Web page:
After many adventures I started my own marketing and design business and did alright. Christine and I were very happy, we travelled all over the place; India, Brazil, Botswana, Nepal, Borneo, Japan. One day I suggested we move. To the Greek islands. So we did. We bought land and built a beautiful villa overlooking the Mediterranean. Then the pan global financial crash happened, years of fiscal carelessness finally caught up with Greece; the exchange rate dived and the cost of living in Paradise went through the roof.

I had to do something. Then I remembered the short story competition. I had been good at writing, hadn’t I?

I wrote another short story called The King Is Dead…the first thing I’d written since primary school. When I typed the last word [Christine taught me to type] I held the pages in my hand then started to read. An hour and a half, rooted to the chair unable to believe what was in front of my eyes. For four decades I had shunned a god given gift. And as I read I started to understand why. It was awful. Not just bad. Bloody terrible.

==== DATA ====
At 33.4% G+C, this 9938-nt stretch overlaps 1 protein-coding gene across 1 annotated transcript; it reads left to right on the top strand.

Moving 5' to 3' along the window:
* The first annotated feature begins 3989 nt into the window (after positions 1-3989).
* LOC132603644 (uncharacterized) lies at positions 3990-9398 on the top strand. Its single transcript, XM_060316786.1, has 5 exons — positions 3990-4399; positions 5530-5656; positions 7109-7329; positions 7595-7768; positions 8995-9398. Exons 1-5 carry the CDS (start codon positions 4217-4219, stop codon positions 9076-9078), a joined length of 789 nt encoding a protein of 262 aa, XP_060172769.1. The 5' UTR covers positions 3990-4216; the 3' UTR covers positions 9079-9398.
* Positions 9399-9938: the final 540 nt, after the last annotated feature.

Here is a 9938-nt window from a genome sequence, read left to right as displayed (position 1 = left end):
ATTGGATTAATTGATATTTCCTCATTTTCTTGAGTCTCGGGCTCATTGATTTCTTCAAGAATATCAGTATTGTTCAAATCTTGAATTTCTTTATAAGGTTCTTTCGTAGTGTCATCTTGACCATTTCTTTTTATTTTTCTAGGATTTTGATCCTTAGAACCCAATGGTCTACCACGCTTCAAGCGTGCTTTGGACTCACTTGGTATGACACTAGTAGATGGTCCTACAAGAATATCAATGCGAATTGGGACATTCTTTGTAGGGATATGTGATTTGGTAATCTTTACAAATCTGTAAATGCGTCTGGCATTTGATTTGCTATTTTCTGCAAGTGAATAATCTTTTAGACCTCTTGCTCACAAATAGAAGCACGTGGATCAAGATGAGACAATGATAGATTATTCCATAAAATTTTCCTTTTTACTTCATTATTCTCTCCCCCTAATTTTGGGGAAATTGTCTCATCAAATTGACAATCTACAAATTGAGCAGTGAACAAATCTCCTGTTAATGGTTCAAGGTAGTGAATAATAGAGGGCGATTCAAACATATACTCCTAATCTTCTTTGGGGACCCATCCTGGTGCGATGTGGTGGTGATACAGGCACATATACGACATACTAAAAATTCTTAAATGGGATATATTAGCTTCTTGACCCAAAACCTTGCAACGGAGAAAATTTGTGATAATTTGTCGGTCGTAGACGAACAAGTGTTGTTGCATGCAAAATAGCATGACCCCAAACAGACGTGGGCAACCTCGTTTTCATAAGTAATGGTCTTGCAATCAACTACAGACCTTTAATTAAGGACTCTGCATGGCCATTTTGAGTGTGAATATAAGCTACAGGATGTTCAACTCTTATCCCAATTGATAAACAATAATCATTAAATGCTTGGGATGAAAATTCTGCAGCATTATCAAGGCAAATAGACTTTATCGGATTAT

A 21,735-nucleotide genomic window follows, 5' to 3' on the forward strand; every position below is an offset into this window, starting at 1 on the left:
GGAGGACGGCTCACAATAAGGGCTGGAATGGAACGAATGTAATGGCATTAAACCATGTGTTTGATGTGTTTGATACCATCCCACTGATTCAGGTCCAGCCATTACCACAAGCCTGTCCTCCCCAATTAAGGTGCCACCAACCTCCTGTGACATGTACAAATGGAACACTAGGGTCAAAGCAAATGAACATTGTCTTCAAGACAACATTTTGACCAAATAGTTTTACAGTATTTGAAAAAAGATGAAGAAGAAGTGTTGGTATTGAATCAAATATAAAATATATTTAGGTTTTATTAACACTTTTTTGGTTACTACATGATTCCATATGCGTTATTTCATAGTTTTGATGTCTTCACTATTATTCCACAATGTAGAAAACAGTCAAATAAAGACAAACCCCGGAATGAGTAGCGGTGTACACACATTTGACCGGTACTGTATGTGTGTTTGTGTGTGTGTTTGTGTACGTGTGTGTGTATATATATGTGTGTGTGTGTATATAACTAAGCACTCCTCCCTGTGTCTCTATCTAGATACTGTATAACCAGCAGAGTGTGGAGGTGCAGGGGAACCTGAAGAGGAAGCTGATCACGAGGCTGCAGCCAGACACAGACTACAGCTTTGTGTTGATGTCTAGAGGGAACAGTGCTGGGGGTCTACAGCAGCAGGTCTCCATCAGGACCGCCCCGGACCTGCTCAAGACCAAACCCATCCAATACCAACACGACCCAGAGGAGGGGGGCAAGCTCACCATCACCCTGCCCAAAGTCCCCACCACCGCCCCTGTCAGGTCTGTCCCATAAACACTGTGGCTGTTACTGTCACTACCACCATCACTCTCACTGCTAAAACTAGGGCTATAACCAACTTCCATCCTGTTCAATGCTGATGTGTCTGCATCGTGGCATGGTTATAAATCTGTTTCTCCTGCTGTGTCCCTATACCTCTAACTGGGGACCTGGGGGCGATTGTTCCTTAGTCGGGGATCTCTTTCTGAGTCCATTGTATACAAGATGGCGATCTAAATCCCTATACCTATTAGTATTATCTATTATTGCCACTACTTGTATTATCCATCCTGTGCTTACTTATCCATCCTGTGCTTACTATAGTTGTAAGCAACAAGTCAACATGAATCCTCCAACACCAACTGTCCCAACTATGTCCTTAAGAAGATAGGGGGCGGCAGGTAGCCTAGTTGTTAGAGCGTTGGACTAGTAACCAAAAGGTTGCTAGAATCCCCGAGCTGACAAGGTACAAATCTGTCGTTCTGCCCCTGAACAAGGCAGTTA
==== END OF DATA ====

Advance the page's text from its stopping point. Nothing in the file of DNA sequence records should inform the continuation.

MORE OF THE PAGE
But I kept going.

And now, eight years and seven books later, three literary agents plus two I turned down [they were reading a different book] I am a writer. My books are on Amazon. People buy them and come back for more.

One seasoned London agent has predicted I am destined to be ‘a major new force in British crime fiction.’

Yeah!

So is the moral: follow my example, find something you’re good at and stick with it. Hardly. I didn’t, did I? Do it your own way; it’s your life.

 

Facebook: facebook.com/owenmullen10

Twitter: @OwenMullen6

Contact Owen on enquiries@owenmullen.com